Jason Pominville, who hadn't scored in 19 straight games, registered the game-winner early in the third period to cap off a Wild victory. It's Minnesota's eighth straight win against Chicago, a feat that even its coach can't explain.

"To beat this team eight times in a row is really something," Boudreau said. "I don't understand how you could do it. I wish I would have had that knowledge a couple years ago. But it's a new year and it's just one in a row right now."

That's one of many reasons why the Wild have been so successful this season. They're taking it one game at a time, and no matter what the score is, they continue to play the same way and have the belief they can win any game.

Less than 24 hours before their win over the Blackhawks, the Wild jumped out to a 4-0 lead in Dallas and squandered it in the third period. They found a way to bounce back, however, to take home a 5-4 victory in regulation.

So, how do they keep doing it?

"I don't know," Boudreau responded. "We're supposed to. If you want to win, you've got to come back, right? You got to believe. I think the biggest thing is believing you can, and that's the first step. If you don't believe you can come back, you never come back. If you always believe there's a chance, there's a good chance you can do it."

Said Stewart: "I just think we're a confident bunch. We believe in ourselves. We know we didn't get the start that we wanted, but we got one to crawl back in it and all this team needs is a little bit of life."

There's no better measuring stick than to beat a team in your division that's won three championships since 2010, and has been powerhouses in the West for nearly a decade.

And it's something the Wild hope — and believe — they're in the process of achieving.

"It's always a big rival," Neiderreiter said. "You always want to beat the Hawks. They won a few Stanley Cup in the past few years, and that's something we want to accomplish someday. To do that, we have to make sure we beat top teams like that."

Five Things from Blackhawks-Wild: Start strong, finish fizzles

Five Things from Blackhawks-Wild: Start strong, finish fizzles

Well, that weekend didn't go as planned.

The Blackhawks played a lot better on Sunday night but suffered the same fate as Friday, coming away with no points and losing first place in the Western Conference in their 3-2 loss to the Minnesota Wild.

Let's dispense with the frivolities. Here are Five Things to take away from the Blackhawks' loss to Minnesota.

1. Strong start. The Blackhawks needed to come out strong in this one, mainly because their Friday game against the Washington Capitals was so bad but also because the Wild were coming off a frenzied 5-4 victory over the Dallas Stars on Saturday night. The Blackhawks got the appropriate start, outshooting the Wild 14-8 and leading 1-0 on Patrick Kane's goal. Speaking of which…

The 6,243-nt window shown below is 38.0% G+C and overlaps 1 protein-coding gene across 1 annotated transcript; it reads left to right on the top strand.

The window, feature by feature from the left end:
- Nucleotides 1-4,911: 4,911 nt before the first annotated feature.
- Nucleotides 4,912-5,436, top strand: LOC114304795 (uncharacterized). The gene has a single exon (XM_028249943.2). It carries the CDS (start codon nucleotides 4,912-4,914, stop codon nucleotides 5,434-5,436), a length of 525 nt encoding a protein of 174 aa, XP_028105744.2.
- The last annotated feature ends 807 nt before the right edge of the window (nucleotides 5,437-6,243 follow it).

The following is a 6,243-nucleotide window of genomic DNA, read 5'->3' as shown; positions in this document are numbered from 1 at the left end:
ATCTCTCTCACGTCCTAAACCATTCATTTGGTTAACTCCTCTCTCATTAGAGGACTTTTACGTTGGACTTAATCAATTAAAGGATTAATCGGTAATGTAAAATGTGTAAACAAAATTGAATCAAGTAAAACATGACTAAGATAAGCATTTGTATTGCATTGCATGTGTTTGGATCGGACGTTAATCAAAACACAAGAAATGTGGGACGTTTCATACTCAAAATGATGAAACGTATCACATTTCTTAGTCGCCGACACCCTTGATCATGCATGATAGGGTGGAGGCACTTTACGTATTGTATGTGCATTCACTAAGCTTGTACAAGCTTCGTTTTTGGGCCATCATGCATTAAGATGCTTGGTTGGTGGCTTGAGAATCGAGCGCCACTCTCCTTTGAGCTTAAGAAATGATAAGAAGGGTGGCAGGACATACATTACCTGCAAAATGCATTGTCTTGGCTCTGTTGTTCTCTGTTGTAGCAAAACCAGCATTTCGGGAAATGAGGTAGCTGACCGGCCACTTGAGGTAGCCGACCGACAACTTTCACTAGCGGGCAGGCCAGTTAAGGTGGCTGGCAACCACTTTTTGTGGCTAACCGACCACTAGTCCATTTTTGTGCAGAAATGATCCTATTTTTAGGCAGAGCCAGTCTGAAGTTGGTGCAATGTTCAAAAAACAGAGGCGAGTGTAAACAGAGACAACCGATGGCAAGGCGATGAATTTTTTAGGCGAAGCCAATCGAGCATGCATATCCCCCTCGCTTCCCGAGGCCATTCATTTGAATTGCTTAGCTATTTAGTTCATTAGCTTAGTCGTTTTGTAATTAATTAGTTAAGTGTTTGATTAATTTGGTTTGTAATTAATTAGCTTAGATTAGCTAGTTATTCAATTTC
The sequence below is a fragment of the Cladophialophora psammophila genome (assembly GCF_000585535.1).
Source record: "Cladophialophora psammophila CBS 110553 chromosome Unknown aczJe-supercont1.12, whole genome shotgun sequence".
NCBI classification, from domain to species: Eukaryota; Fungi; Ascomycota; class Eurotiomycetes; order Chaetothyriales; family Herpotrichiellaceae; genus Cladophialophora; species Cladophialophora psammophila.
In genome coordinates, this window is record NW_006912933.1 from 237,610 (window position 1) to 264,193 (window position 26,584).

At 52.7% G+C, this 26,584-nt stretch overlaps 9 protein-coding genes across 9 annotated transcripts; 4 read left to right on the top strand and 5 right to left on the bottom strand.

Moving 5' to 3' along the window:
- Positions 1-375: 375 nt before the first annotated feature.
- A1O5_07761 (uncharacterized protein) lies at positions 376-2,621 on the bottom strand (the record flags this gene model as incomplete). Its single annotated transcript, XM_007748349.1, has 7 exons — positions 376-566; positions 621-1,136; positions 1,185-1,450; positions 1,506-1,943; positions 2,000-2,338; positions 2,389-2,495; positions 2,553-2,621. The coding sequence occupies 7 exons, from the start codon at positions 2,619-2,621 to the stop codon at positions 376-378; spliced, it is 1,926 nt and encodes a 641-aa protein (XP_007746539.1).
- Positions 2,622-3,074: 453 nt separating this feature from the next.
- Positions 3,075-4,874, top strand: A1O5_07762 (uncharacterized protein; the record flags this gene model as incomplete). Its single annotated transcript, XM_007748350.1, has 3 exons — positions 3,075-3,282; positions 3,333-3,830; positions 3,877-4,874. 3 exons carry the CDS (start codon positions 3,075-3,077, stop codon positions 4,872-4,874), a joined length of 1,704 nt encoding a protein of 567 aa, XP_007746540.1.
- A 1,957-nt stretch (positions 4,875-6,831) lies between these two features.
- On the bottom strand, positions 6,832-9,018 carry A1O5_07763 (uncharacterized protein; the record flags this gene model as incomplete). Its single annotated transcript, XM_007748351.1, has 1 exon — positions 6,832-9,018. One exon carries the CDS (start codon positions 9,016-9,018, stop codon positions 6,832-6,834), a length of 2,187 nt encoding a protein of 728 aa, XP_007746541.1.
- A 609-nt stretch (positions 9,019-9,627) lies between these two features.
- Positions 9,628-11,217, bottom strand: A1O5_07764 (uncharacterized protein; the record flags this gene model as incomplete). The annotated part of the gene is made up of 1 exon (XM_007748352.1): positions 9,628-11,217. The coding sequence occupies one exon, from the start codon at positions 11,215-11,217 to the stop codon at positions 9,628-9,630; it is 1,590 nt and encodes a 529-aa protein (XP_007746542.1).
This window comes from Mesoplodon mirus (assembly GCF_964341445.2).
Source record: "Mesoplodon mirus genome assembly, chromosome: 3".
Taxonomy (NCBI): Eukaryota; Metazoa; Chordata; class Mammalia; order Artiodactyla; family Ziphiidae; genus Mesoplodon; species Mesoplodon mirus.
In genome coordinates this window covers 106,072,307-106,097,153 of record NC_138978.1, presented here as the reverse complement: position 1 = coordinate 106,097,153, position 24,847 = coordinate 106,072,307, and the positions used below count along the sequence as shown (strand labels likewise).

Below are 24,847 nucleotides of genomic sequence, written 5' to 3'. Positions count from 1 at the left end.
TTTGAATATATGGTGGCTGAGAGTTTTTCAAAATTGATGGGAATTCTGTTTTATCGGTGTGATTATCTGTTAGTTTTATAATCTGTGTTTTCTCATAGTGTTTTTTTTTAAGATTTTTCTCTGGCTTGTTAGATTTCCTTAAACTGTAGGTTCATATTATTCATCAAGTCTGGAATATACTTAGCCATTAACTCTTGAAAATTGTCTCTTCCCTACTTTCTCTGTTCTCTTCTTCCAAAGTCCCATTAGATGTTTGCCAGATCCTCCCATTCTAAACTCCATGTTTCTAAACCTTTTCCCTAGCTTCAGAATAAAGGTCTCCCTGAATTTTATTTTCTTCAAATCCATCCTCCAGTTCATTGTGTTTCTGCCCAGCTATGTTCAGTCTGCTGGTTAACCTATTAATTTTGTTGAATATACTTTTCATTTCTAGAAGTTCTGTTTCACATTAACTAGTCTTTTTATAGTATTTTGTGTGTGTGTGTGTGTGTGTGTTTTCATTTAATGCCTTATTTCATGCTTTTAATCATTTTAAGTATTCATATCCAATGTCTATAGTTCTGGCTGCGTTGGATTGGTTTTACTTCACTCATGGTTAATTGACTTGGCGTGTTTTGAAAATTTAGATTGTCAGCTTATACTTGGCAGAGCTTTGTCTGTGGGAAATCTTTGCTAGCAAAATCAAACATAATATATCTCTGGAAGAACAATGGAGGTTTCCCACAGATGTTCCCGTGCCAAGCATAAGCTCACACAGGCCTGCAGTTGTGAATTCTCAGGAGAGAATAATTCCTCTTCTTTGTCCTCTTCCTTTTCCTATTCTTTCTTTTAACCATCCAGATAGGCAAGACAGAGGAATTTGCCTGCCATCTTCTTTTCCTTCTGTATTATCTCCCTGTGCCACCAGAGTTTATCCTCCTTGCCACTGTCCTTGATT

2. Kane with the great evening. The Blackhawks dressing seven defensemen meant one thing: Kane was probably going to get a lot of ice time. That he did, double-shifting with the second and fourth lines in the first period and giving the Blackhawks a 2-0 lead with first- and second-period goals. Kane finished with a career-high 12 shots on goal in 27:09 of ice time. "You know you're going to play a lot. I don't know if [27] minutes is that amount you want to be playing, but at the same time, you're not going to say no when he calls you to go out there too," Kane said.

3. The Wild respond in the second. Minnesota didn't have the best start but they regained momentum and erased a deficit in the second period. It's not that their chances were that much better than the Blackhawks – it was a fairly even period in every way, from shots on goal (16-15 Blackhawks) to overall play. But coach Joel Quenneville didn't like how the Blackhawks played on Nino Niederreiter or Chris Stewart's goals, calling the mistakes made on them, "cardinal sins."

[SHOP: Gear up, Blackhawks fans!]

4. Quiet night for the top line. Outside of Marian Hossa, the Blackhawks' top line didn't do much on Sunday night. Hossa had two shots on goal. Jonathan Toews had none, as it was another too-quiet night for the Blackhawks' captain. 

5. Minnesota keeps the rivalry edge. Remember those three consecutive springs in which the Blackhawks dispatched the Wild? Well, the past two seasons may not be equal in payback terms but the Wild are nevertheless tilting the rivalry – at least in regular-season games – in their favor. The Wild won all five games last season and took the first of this season, as well. Minnesota made some good offseason moves, including acquiring Eric Staal in July. Full marks to the Wild: right now, they are the cream of the Western Conference crop.